Earlier this month, the USS Harry S. Truman Carrier Strike Group (CSG) returned to Norfolk from an eight-month deployment, a cruise extended a month to meet strike requirements in Operation Inherent Resolve against the Islamic State in Iraq and the Levant (ISIL). As “extended” tours become the norm across the fleet, it is yet another reminder that aircraft carrier demand continues to outmatch supply. The question is whether this latest warning will be enough to change plans and redirect investments.
I'm up for changing plans and redirecting investments, but not to ramp up our carrier numbers. I'm more worried about a mineshaft gap, really.
In the long run, big deck carriers just aren't survivable in the face of network-centric warfare (or distributed lethality or the strategic cloud or whatever it will be called in a decade).
Of course, carrier air wings are still quite useful against enemies without naval strike capabilities. So I would never decommission the carriers we have.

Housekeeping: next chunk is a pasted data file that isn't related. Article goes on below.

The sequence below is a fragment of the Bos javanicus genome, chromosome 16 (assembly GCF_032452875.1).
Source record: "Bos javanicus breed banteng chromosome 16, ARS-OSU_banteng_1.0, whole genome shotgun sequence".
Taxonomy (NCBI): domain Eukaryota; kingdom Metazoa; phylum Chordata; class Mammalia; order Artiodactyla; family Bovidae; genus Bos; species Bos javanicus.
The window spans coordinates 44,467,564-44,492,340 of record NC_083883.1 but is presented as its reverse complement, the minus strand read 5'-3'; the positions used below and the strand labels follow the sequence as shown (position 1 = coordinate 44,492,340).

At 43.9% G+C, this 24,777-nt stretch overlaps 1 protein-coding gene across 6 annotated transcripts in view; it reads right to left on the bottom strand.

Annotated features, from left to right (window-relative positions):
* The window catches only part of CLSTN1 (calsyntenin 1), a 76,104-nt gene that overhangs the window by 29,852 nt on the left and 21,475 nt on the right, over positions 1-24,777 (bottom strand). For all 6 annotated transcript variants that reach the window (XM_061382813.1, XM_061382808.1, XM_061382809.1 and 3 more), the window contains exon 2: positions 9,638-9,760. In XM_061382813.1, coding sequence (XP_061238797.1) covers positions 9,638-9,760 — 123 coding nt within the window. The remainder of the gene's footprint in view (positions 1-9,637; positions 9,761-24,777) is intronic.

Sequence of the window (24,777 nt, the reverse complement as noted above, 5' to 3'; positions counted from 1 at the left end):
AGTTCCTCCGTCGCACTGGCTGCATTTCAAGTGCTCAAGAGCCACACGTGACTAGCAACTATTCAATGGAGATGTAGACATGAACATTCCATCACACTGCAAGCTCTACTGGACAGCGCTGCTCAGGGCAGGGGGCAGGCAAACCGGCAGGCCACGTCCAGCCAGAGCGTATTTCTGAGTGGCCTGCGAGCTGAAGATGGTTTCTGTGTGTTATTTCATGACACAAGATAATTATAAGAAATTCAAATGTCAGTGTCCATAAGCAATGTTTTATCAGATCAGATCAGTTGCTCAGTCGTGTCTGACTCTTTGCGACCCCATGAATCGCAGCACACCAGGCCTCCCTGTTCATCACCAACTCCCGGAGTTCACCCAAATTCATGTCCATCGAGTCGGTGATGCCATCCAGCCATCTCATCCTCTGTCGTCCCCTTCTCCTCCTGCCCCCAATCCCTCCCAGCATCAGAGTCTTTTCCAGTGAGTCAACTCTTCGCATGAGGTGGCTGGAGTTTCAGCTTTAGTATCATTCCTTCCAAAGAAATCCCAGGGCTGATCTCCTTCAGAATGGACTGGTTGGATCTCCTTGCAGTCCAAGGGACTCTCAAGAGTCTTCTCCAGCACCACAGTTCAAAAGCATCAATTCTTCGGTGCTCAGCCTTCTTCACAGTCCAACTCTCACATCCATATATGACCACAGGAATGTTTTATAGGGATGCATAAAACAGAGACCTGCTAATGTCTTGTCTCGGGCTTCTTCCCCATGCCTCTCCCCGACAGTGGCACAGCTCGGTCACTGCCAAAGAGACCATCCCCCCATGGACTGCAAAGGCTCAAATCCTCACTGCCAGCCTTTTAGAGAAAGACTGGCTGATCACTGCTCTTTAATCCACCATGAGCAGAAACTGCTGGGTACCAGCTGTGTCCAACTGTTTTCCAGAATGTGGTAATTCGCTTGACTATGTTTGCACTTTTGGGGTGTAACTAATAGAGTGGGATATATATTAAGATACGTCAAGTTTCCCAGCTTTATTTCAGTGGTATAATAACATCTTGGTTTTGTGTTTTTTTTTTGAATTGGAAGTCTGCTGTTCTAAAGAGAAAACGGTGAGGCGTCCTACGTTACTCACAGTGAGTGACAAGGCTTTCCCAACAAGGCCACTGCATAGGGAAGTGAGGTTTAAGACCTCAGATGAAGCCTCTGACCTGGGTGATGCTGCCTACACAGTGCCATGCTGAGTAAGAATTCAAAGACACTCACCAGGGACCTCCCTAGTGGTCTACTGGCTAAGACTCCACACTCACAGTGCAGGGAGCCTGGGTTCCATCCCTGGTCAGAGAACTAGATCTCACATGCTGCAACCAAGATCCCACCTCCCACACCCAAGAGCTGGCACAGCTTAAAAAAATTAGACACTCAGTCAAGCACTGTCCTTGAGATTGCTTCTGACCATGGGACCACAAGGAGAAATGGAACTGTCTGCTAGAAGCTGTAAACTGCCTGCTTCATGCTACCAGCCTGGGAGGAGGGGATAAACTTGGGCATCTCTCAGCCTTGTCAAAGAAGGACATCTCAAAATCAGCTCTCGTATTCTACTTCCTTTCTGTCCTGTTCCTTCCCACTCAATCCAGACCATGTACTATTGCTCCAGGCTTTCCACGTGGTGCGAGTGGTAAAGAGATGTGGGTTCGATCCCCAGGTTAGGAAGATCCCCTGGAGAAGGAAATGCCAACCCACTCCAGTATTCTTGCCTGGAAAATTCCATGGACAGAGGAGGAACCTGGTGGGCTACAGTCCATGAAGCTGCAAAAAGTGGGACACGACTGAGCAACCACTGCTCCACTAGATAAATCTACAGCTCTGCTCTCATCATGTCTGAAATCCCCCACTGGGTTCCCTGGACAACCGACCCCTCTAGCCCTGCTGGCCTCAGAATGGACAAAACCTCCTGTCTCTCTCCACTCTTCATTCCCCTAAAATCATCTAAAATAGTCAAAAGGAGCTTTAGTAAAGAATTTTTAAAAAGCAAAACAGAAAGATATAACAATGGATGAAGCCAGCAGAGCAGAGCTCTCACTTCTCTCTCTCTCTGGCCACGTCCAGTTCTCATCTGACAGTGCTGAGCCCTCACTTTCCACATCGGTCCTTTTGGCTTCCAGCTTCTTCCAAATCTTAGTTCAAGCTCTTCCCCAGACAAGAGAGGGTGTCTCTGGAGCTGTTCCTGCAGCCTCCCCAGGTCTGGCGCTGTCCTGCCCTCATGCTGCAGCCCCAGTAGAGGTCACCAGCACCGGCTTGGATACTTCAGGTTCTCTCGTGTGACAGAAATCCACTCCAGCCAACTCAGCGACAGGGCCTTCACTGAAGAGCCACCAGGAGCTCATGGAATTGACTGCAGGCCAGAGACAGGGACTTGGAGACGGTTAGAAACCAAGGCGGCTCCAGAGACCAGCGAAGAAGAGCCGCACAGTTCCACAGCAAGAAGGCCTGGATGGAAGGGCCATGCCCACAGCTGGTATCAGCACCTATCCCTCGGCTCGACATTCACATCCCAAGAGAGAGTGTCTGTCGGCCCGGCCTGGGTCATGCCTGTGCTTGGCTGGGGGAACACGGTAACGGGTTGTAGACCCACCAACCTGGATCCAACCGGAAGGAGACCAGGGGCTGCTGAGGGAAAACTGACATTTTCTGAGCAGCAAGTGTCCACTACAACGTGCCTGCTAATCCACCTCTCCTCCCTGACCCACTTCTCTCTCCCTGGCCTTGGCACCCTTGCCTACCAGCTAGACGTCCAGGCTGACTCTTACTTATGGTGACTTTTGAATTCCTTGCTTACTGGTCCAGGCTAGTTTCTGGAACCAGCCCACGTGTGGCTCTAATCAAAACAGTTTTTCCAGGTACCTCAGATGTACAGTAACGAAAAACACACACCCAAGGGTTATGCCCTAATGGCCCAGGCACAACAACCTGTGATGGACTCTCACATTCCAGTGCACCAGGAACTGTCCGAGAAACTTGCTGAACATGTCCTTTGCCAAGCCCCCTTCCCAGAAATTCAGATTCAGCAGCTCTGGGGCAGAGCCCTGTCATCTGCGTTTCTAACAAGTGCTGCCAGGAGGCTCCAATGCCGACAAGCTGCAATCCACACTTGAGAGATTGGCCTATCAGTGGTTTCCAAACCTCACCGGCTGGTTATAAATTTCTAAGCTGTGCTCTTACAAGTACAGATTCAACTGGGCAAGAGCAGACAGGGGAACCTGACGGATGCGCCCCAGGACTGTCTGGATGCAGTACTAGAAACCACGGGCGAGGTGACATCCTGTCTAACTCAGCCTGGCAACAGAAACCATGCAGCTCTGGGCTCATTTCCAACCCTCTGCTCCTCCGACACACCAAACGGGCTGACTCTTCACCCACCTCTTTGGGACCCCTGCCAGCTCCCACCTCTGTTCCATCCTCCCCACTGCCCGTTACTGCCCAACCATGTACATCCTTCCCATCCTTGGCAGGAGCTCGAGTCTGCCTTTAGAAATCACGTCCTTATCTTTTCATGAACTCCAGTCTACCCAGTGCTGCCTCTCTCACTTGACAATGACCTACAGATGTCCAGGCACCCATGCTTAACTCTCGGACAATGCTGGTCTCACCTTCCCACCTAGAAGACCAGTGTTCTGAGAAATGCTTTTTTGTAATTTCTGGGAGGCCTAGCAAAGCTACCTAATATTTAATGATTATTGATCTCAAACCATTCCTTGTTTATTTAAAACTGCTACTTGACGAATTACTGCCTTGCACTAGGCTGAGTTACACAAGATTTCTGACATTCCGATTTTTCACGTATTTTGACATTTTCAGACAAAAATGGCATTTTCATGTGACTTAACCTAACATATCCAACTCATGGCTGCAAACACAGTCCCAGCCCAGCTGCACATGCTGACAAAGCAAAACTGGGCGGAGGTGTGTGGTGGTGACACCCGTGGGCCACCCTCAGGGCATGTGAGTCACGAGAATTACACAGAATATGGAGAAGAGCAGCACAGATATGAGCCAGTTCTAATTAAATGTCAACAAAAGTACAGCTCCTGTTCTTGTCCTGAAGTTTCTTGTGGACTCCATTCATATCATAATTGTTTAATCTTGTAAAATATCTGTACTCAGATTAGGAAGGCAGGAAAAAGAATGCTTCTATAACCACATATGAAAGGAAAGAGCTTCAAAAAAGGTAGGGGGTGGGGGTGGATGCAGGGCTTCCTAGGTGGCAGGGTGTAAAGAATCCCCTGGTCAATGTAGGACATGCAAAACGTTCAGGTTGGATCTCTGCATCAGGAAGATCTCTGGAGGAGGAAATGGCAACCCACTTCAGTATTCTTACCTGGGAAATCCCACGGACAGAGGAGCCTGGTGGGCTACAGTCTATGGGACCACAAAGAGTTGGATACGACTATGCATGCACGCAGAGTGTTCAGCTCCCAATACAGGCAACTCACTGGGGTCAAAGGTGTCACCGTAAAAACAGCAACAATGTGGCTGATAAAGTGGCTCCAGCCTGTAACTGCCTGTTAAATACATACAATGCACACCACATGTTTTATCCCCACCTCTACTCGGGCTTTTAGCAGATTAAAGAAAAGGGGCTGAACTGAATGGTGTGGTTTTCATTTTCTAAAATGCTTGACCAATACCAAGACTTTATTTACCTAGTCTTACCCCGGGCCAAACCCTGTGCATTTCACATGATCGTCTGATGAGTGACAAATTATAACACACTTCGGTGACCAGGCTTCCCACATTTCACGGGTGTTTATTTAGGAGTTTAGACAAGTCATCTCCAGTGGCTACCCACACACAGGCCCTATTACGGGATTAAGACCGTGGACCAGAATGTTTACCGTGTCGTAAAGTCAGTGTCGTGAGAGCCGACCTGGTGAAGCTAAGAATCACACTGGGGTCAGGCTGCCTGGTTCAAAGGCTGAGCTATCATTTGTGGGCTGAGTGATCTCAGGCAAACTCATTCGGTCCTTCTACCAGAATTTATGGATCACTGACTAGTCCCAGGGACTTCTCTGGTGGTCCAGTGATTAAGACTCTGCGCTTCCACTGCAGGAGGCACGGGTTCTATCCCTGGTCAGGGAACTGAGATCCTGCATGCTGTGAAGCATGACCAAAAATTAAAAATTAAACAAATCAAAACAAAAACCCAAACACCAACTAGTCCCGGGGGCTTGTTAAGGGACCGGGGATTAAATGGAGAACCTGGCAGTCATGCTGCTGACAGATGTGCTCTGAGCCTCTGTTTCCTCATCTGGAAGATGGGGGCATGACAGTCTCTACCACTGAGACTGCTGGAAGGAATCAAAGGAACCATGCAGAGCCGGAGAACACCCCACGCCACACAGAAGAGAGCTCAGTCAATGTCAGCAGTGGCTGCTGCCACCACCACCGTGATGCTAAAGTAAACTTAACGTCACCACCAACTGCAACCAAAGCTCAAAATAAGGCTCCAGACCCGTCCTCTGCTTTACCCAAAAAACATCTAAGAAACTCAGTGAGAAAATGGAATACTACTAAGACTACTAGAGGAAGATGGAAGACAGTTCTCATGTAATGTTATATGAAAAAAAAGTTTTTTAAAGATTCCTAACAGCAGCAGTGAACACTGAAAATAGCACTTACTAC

But why do we need aircraft carriers operating in the Persian Gulf (and that's another pet peeve of mine) when we have allies with plenty of land air bases within range of ISIL targets?
Why can't we save our carrier deployments by dispatching carrier air wings to land bases in CENTCOM to launch those strikes?
And that's glossing over the issue of whether the Air Force needs help from the Navy to carry out ground support missions.
Really, wouldn't it be better if our carriers focused more on air defense over a strike group and naval strike to gain sea control rather than bombing land targets, which is pretty much the reason we have an Air Force?
A carrier gap doesn't have to mean an air power gap unless we insist that air power can only be deployed on carriers.